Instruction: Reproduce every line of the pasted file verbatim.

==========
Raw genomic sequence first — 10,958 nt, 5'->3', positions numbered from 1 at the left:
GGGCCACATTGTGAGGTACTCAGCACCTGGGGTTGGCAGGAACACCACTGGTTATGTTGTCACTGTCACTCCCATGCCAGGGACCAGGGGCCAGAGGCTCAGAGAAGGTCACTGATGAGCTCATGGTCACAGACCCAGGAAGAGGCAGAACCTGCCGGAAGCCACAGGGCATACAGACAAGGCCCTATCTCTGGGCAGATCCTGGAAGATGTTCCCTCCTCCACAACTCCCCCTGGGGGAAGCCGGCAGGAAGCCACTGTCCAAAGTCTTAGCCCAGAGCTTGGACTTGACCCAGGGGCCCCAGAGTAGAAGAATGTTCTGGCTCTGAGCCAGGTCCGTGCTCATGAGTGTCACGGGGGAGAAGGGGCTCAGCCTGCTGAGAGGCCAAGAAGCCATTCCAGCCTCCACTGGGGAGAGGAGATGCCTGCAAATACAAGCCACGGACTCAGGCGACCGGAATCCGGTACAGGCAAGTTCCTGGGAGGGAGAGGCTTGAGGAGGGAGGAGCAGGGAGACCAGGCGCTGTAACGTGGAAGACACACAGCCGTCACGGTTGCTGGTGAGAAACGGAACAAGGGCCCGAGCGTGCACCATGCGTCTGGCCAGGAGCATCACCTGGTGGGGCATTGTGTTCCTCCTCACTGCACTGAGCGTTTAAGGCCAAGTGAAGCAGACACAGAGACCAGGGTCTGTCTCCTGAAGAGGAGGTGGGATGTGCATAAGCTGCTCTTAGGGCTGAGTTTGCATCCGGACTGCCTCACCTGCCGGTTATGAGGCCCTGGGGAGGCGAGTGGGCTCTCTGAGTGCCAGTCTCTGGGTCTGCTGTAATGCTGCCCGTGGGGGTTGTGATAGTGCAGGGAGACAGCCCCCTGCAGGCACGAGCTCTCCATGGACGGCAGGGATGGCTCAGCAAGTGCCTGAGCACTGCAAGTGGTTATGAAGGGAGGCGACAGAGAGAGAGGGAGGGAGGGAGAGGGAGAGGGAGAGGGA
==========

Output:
Raw genomic sequence first — 10,958 nt, 5'->3', positions numbered from 1 at the left:
GGGCCACATTGTGAGGTACTCAGCACCTGGGGTTGGCAGGAACACCACTGGTTATGTTGTCACTGTCACTCCCATGCCAGGGACCAGGGGCCAGAGGCTCAGAGAAGGTCACTGATGAGCTCATGGTCACAGACCCAGGAAGAGGCAGAACCTGCCGGAAGCCACAGGGCATACAGACAAGGCCCTATCTCTGGGCAGATCCTGGAAGATGTTCCCTCCTCCACAACTCCCCCTGGGGGAAGCCGGCAGGAAGCCACTGTCCAAAGTCTTAGCCCAGAGCTTGGACTTGACCCAGGGGCCCCAGAGTAGAAGAATGTTCTGGCTCTGAGCCAGGTCCGTGCTCATGAGTGTCACGGGGGAGAAGGGGCTCAGCCTGCTGAGAGGCCAAGAAGCCATTCCAGCCTCCACTGGGGAGAGGAGATGCCTGCAAATACAAGCCACGGACTCAGGCGACCGGAATCCGGTACAGGCAAGTTCCTGGGAGGGAGAGGCTTGAGGAGGGAGGAGCAGGGAGACCAGGCGCTGTAACGTGGAAGACACACAGCCGTCACGGTTGCTGGTGAGAAACGGAACAAGGGCCCGAGCGTGCACCATGCGTCTGGCCAGGAGCATCACCTGGTGGGGCATTGTGTTCCTCCTCACTGCACTGAGCGTTTAAGGCCAAGTGAAGCAGACACAGAGACCAGGGTCTGTCTCCTGAAGAGGAGGTGGGATGTGCATAAGCTGCTCTTAGGGCTGAGTTTGCATCCGGACTGCCTCACCTGCCGGTTATGAGGCCCTGGGGAGGCGAGTGGGCTCTCTGAGTGCCAGTCTCTGGGTCTGCTGTAATGCTGCCCGTGGGGGTTGTGATAGTGCAGGGAGACAGCCCCCTGCAGGCACGAGCTCTCCATGGACGGCAGGGATGGCTCAGCAAGTGCCTGAGCACTGCAAGTGGTTATGAAGGGAGGCGACAGAGAGAGAGGGAGGGAGGGAGAGGGAGAGGGAGAGGGA